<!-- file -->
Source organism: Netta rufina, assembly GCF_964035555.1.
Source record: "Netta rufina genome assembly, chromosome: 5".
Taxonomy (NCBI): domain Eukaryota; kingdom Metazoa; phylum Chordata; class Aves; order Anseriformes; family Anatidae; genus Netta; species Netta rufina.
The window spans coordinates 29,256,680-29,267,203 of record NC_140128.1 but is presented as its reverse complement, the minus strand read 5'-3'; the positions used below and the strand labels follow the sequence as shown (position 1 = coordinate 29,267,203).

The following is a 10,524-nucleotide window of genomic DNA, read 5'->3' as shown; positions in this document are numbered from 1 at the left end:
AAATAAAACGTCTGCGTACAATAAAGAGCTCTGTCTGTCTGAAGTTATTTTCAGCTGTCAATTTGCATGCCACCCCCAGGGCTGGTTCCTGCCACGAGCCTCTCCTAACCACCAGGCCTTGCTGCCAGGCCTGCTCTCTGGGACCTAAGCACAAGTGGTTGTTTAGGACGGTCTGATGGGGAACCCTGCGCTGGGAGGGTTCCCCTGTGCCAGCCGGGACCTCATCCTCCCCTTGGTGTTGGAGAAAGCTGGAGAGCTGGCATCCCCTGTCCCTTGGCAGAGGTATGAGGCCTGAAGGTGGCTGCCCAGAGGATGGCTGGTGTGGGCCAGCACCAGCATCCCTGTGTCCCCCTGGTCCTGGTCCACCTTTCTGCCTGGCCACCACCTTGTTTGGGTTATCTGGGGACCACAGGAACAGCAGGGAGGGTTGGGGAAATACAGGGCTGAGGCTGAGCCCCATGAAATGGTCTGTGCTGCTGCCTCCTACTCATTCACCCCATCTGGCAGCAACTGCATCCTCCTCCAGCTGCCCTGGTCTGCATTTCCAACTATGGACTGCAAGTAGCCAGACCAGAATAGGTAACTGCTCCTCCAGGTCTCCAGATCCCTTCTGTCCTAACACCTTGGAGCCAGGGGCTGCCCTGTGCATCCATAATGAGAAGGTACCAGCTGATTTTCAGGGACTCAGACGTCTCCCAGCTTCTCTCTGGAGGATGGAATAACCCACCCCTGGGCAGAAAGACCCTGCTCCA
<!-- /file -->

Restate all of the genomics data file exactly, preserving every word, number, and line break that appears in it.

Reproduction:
Source organism: Netta rufina, assembly GCF_964035555.1.
Source record: "Netta rufina genome assembly, chromosome: 5".
Taxonomy (NCBI): domain Eukaryota; kingdom Metazoa; phylum Chordata; class Aves; order Anseriformes; family Anatidae; genus Netta; species Netta rufina.
The window spans coordinates 29,256,680-29,267,203 of record NC_140128.1 but is presented as its reverse complement, the minus strand read 5'-3'; the positions used below and the strand labels follow the sequence as shown (position 1 = coordinate 29,267,203).

The following is a 10,524-nucleotide window of genomic DNA, read 5'->3' as shown; positions in this document are numbered from 1 at the left end:
AAATAAAACGTCTGCGTACAATAAAGAGCTCTGTCTGTCTGAAGTTATTTTCAGCTGTCAATTTGCATGCCACCCCCAGGGCTGGTTCCTGCCACGAGCCTCTCCTAACCACCAGGCCTTGCTGCCAGGCCTGCTCTCTGGGACCTAAGCACAAGTGGTTGTTTAGGACGGTCTGATGGGGAACCCTGCGCTGGGAGGGTTCCCCTGTGCCAGCCGGGACCTCATCCTCCCCTTGGTGTTGGAGAAAGCTGGAGAGCTGGCATCCCCTGTCCCTTGGCAGAGGTATGAGGCCTGAAGGTGGCTGCCCAGAGGATGGCTGGTGTGGGCCAGCACCAGCATCCCTGTGTCCCCCTGGTCCTGGTCCACCTTTCTGCCTGGCCACCACCTTGTTTGGGTTATCTGGGGACCACAGGAACAGCAGGGAGGGTTGGGGAAATACAGGGCTGAGGCTGAGCCCCATGAAATGGTCTGTGCTGCTGCCTCCTACTCATTCACCCCATCTGGCAGCAACTGCATCCTCCTCCAGCTGCCCTGGTCTGCATTTCCAACTATGGACTGCAAGTAGCCAGACCAGAATAGGTAACTGCTCCTCCAGGTCTCCAGATCCCTTCTGTCCTAACACCTTGGAGCCAGGGGCTGCCCTGTGCATCCATAATGAGAAGGTACCAGCTGATTTTCAGGGACTCAGACGTCTCCCAGCTTCTCTCTGGAGGATGGAATAACCCACCCCTGGGCAGAAAGACCCTGCTCCA